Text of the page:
An NPR investigation into the first few years of the government's program to reduce the use of antipsychotic drugs found that only 2 percent of cases were deemed serious enough to trigger a fine.

The study also calls for the government to strengthen informed consent procedures and to establish minimum staffing levels, something that has long been opposed by the nursing home industry.

The American Health Care Association, which represents most nursing homes, said in a statement that the report "does little to highlight the effort launched by our profession in 2012 that has resulted in a dramatic decline in the use of these medications."

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Tens of thousands of people in nursing homes are being given antipsychotic drugs even though they don't have schizophrenia or other serious mental illnesses. What they do have in most cases is Alzheimer's disease or another form of dementia. A new study from Human Rights Watch says these drugs are used to sedate residents to make them more manageable even though the FDA says the drugs are dangerous. NPR's Ina Jaffe covers aging and has our report.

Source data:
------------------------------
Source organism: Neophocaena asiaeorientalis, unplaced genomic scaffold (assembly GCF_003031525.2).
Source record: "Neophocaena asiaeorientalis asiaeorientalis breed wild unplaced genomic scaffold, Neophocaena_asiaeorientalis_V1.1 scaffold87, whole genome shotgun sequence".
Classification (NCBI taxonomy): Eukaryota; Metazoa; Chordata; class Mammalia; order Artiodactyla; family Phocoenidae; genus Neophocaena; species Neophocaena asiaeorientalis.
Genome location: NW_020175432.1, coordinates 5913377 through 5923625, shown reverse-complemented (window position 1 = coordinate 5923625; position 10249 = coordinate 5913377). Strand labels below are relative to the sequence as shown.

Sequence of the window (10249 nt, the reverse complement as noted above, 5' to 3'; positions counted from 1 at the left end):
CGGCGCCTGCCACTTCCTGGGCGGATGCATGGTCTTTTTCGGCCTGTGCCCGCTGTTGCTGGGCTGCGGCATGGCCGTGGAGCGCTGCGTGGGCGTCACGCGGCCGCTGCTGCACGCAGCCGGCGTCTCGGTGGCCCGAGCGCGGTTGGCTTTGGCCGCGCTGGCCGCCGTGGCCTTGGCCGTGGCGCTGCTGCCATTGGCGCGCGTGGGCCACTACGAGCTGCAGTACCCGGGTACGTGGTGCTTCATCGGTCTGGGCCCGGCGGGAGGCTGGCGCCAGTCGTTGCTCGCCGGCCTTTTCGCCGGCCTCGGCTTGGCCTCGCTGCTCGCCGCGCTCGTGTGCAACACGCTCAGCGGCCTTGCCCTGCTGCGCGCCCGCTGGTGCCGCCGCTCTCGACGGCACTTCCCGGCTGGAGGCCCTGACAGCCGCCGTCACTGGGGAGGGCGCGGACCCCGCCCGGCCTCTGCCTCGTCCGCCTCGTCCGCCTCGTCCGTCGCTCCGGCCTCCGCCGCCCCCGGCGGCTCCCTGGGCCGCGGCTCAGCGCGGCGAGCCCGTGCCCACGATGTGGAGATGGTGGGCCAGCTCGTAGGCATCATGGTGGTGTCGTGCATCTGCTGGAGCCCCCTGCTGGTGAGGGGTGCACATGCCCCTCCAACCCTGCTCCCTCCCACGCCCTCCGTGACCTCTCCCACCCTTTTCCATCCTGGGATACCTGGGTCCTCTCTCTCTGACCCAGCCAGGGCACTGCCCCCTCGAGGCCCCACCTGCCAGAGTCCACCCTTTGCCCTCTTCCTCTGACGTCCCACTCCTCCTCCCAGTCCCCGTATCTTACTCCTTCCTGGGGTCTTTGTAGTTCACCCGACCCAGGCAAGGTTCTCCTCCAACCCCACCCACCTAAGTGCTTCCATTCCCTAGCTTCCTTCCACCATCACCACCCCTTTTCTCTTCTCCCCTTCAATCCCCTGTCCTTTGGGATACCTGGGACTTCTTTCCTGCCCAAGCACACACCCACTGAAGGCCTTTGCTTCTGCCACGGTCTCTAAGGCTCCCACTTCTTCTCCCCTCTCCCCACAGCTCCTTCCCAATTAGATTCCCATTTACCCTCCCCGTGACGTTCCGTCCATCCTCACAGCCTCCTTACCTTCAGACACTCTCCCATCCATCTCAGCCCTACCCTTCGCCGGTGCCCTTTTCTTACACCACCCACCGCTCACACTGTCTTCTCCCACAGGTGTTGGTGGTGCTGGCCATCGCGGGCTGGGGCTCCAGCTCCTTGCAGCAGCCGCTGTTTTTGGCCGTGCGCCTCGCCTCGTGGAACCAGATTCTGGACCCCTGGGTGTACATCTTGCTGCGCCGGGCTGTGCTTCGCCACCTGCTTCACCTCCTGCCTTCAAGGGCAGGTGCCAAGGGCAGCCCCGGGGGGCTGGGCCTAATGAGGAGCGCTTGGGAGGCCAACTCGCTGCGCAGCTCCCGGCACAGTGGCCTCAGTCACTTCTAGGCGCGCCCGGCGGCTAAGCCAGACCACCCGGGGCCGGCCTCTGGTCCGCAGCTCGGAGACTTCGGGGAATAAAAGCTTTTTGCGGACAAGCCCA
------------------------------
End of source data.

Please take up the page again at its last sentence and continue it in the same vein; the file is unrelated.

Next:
INA JAFFE, BYLINE: Antipsychotic drugs come with what are called black box warnings from the FDA. The warnings say elderly patients with dementia-related psychosis are at an increased risk of death if given these drugs. Hannah Flamm, the author of the Human Rights Watch study, says that government agencies have been warning about the dangers of these drugs in older patients since the 1970s.

HANNAH FLAMM: And more than 40 years later, the problem persists.

JAFFE: Flamm found that 179,000 nursing home residents are receiving antipsychotic medication even though a federal law says that they have the right to be free of, quote, "chemical restraints." Those are drugs that are administered for the sole purpose of making residents docile. Flamm found that the government doesn't enforce that law.

FLAMM: Our quantitative analysis found that between 2014 and 2017, 97 percent of citations for inappropriate use of antipsychotic drugs, there was no mandatory financial penalty that attached.